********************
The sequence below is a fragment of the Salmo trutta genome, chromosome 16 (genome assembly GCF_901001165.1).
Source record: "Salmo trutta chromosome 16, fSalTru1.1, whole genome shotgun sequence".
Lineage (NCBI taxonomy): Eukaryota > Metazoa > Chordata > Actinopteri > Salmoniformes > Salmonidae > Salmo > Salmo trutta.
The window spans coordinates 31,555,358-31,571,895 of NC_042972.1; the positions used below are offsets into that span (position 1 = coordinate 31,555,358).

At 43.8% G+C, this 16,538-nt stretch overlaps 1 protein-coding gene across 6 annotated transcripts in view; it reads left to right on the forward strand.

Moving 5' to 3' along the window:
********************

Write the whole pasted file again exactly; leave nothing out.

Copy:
The sequence below is a fragment of the Salmo trutta genome, chromosome 16 (genome assembly GCF_901001165.1).
Source record: "Salmo trutta chromosome 16, fSalTru1.1, whole genome shotgun sequence".
Lineage (NCBI taxonomy): Eukaryota > Metazoa > Chordata > Actinopteri > Salmoniformes > Salmonidae > Salmo > Salmo trutta.
The window spans coordinates 31,555,358-31,571,895 of NC_042972.1; the positions used below are offsets into that span (position 1 = coordinate 31,555,358).

At 43.8% G+C, this 16,538-nt stretch overlaps 1 protein-coding gene across 6 annotated transcripts in view; it reads left to right on the forward strand.

Moving 5' to 3' along the window: